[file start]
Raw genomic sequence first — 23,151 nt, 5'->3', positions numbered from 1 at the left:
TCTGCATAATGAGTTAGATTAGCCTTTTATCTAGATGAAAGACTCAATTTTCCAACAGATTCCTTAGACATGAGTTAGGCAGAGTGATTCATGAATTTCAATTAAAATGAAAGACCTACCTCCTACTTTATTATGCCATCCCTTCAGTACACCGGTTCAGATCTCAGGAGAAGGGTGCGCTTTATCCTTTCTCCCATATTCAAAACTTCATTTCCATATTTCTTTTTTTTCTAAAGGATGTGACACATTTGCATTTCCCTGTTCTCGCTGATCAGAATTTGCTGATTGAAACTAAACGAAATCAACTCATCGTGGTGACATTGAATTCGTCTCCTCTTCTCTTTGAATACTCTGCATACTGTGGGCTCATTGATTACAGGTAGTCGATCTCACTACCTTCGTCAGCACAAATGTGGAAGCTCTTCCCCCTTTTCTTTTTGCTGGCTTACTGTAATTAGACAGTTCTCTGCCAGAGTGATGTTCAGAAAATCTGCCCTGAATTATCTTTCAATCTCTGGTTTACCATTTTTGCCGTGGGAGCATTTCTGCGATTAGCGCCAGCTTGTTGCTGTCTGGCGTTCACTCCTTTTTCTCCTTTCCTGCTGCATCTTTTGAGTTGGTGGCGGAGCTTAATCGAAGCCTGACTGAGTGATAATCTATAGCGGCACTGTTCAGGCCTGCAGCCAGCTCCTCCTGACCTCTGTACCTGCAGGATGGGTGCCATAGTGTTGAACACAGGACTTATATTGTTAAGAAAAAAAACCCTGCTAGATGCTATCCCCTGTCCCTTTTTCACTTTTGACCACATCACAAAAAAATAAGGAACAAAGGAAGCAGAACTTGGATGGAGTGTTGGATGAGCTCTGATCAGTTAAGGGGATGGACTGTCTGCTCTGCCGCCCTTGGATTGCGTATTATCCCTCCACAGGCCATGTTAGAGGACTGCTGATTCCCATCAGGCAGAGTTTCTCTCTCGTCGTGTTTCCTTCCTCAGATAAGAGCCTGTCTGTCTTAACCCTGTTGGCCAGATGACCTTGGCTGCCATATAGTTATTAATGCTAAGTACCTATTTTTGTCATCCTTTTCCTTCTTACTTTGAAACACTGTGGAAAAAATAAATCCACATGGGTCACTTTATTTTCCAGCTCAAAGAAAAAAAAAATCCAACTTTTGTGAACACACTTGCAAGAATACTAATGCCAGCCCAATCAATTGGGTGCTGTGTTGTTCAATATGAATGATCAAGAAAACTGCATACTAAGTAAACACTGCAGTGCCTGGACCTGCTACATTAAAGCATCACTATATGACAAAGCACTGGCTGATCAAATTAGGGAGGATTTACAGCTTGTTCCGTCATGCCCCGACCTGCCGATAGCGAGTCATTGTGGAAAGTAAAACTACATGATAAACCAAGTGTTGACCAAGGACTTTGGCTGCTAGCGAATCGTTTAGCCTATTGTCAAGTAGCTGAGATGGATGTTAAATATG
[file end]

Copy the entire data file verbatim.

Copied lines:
Raw genomic sequence first — 23,151 nt, 5'->3', positions numbered from 1 at the left:
TCTGCATAATGAGTTAGATTAGCCTTTTATCTAGATGAAAGACTCAATTTTCCAACAGATTCCTTAGACATGAGTTAGGCAGAGTGATTCATGAATTTCAATTAAAATGAAAGACCTACCTCCTACTTTATTATGCCATCCCTTCAGTACACCGGTTCAGATCTCAGGAGAAGGGTGCGCTTTATCCTTTCTCCCATATTCAAAACTTCATTTCCATATTTCTTTTTTTTCTAAAGGATGTGACACATTTGCATTTCCCTGTTCTCGCTGATCAGAATTTGCTGATTGAAACTAAACGAAATCAACTCATCGTGGTGACATTGAATTCGTCTCCTCTTCTCTTTGAATACTCTGCATACTGTGGGCTCATTGATTACAGGTAGTCGATCTCACTACCTTCGTCAGCACAAATGTGGAAGCTCTTCCCCCTTTTCTTTTTGCTGGCTTACTGTAATTAGACAGTTCTCTGCCAGAGTGATGTTCAGAAAATCTGCCCTGAATTATCTTTCAATCTCTGGTTTACCATTTTTGCCGTGGGAGCATTTCTGCGATTAGCGCCAGCTTGTTGCTGTCTGGCGTTCACTCCTTTTTCTCCTTTCCTGCTGCATCTTTTGAGTTGGTGGCGGAGCTTAATCGAAGCCTGACTGAGTGATAATCTATAGCGGCACTGTTCAGGCCTGCAGCCAGCTCCTCCTGACCTCTGTACCTGCAGGATGGGTGCCATAGTGTTGAACACAGGACTTATATTGTTAAGAAAAAAAACCCTGCTAGATGCTATCCCCTGTCCCTTTTTCACTTTTGACCACATCACAAAAAAATAAGGAACAAAGGAAGCAGAACTTGGATGGAGTGTTGGATGAGCTCTGATCAGTTAAGGGGATGGACTGTCTGCTCTGCCGCCCTTGGATTGCGTATTATCCCTCCACAGGCCATGTTAGAGGACTGCTGATTCCCATCAGGCAGAGTTTCTCTCTCGTCGTGTTTCCTTCCTCAGATAAGAGCCTGTCTGTCTTAACCCTGTTGGCCAGATGACCTTGGCTGCCATATAGTTATTAATGCTAAGTACCTATTTTTGTCATCCTTTTCCTTCTTACTTTGAAACACTGTGGAAAAAATAAATCCACATGGGTCACTTTATTTTCCAGCTCAAAGAAAAAAAAAATCCAACTTTTGTGAACACACTTGCAAGAATACTAATGCCAGCCCAATCAATTGGGTGCTGTGTTGTTCAATATGAATGATCAAGAAAACTGCATACTAAGTAAACACTGCAGTGCCTGGACCTGCTACATTAAAGCATCACTATATGACAAAGCACTGGCTGATCAAATTAGGGAGGATTTACAGCTTGTTCCGTCATGCCCCGACCTGCCGATAGCGAGTCATTGTGGAAAGTAAAACTACATGATAAACCAAGTGTTGACCAAGGACTTTGGCTGCTAGCGAATCGTTTAGCCTATTGTCAAGTAGCTGAGATGGATGTTAAATATG